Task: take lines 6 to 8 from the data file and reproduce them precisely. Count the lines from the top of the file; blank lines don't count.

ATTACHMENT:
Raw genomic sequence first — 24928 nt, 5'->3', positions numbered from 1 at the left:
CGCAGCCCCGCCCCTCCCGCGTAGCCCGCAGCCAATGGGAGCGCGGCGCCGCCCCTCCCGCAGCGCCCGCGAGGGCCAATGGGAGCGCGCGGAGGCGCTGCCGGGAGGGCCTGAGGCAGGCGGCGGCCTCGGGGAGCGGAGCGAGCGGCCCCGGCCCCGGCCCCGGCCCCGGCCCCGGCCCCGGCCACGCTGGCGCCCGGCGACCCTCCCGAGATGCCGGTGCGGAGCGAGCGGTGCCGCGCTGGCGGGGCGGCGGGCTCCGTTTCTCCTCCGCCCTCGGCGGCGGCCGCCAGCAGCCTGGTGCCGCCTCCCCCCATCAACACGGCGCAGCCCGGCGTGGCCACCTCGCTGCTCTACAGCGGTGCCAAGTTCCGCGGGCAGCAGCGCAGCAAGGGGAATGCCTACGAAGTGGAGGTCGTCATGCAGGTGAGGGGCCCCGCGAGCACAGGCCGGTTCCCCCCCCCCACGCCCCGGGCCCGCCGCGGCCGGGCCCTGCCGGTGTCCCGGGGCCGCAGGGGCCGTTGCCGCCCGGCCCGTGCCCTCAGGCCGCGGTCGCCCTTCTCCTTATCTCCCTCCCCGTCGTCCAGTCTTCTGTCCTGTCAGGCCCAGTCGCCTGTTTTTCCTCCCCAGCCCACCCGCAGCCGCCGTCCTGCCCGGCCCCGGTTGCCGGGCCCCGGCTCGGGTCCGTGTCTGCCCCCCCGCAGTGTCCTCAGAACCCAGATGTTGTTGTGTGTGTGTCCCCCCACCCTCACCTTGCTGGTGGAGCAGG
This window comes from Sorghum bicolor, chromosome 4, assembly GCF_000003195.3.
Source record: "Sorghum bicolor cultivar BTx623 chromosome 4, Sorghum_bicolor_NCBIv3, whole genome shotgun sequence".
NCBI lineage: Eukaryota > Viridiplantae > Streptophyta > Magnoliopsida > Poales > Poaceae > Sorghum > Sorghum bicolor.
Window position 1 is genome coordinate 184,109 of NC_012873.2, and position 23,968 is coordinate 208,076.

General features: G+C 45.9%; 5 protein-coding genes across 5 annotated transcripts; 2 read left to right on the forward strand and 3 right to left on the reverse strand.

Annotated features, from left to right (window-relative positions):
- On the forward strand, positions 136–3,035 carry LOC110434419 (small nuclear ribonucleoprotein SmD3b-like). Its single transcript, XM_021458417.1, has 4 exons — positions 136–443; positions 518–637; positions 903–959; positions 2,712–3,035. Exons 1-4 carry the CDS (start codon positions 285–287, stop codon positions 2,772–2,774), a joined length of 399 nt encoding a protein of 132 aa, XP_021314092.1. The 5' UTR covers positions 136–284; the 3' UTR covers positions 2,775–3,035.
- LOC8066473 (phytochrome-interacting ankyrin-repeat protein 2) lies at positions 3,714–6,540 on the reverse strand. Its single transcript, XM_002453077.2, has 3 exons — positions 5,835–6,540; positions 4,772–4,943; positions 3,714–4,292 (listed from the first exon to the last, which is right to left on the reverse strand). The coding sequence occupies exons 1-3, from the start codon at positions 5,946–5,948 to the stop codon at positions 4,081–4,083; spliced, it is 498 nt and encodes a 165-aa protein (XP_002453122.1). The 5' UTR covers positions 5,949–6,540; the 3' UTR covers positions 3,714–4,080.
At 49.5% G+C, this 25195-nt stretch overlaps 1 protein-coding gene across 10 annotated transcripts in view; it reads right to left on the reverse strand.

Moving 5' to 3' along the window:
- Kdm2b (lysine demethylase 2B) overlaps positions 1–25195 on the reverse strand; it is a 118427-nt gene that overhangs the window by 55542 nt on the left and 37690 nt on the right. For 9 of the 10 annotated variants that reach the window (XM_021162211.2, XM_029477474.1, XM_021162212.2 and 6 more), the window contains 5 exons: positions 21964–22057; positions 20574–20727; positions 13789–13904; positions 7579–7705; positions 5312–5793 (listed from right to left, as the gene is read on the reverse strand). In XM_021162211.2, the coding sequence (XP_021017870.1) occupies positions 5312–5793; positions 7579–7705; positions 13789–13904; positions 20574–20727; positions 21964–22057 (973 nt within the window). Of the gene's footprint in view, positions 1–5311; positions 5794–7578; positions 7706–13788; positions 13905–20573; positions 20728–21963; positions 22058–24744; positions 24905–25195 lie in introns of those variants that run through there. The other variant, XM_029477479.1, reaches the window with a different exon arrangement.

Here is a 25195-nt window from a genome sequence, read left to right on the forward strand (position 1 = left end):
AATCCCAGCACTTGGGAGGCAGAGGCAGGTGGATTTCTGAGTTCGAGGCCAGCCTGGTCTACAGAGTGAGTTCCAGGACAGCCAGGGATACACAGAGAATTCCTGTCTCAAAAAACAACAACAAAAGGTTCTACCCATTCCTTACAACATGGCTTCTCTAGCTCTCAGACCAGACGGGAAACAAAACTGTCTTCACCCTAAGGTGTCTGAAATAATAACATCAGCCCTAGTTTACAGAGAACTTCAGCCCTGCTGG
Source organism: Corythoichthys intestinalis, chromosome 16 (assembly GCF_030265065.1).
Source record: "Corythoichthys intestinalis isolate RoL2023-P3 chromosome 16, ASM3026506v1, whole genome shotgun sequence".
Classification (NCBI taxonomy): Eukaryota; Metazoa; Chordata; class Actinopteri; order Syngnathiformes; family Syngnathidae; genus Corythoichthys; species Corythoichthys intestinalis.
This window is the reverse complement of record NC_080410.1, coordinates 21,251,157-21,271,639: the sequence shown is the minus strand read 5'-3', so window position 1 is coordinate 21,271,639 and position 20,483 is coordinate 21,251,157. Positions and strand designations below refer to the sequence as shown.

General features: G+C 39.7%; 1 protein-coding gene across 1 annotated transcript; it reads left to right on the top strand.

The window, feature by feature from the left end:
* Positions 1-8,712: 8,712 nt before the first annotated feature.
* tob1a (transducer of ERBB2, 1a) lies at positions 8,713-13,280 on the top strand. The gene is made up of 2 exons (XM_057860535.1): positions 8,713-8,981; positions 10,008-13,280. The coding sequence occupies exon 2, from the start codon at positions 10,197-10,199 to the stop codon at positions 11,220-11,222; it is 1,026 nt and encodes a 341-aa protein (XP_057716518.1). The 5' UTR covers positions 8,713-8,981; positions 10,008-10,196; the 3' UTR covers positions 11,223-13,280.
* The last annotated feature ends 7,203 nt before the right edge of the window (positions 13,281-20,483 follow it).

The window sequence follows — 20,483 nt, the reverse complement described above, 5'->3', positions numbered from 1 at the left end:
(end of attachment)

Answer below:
Window position 1 is genome coordinate 184,109 of NC_012873.2, and position 23,968 is coordinate 208,076.

General features: G+C 45.9%; 5 protein-coding genes across 5 annotated transcripts; 2 read left to right on the forward strand and 3 right to left on the reverse strand.

Annotated features, from left to right (window-relative positions):